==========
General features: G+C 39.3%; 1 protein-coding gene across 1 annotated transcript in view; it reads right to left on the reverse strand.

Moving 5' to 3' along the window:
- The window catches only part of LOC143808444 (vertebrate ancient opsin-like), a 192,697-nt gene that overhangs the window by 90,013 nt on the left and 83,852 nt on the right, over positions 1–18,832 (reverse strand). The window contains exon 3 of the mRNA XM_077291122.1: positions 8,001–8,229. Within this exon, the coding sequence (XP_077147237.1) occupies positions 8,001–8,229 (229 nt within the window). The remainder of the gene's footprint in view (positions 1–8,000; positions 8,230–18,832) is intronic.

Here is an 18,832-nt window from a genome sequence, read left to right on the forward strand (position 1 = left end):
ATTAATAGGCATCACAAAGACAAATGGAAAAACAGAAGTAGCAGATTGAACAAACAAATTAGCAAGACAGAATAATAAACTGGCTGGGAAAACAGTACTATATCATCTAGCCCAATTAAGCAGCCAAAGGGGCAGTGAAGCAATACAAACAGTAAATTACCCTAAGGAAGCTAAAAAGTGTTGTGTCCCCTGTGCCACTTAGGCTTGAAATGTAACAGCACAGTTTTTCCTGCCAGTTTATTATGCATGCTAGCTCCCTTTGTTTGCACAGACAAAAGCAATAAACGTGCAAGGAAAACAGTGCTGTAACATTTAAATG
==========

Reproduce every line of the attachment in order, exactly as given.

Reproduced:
General features: G+C 39.3%; 1 protein-coding gene across 1 annotated transcript in view; it reads right to left on the reverse strand.

Moving 5' to 3' along the window:
- The window catches only part of LOC143808444 (vertebrate ancient opsin-like), a 192,697-nt gene that overhangs the window by 90,013 nt on the left and 83,852 nt on the right, over positions 1–18,832 (reverse strand). The window contains exon 3 of the mRNA XM_077291122.1: positions 8,001–8,229. Within this exon, the coding sequence (XP_077147237.1) occupies positions 8,001–8,229 (229 nt within the window). The remainder of the gene's footprint in view (positions 1–8,000; positions 8,230–18,832) is intronic.

Here is an 18,832-nt window from a genome sequence, read left to right on the forward strand (position 1 = left end):
ATTAATAGGCATCACAAAGACAAATGGAAAAACAGAAGTAGCAGATTGAACAAACAAATTAGCAAGACAGAATAATAAACTGGCTGGGAAAACAGTACTATATCATCTAGCCCAATTAAGCAGCCAAAGGGGCAGTGAAGCAATACAAACAGTAAATTACCCTAAGGAAGCTAAAAAGTGTTGTGTCCCCTGTGCCACTTAGGCTTGAAATGTAACAGCACAGTTTTTCCTGCCAGTTTATTATGCATGCTAGCTCCCTTTGTTTGCACAGACAAAAGCAATAAACGTGCAAGGAAAACAGTGCTGTAACATTTAAATG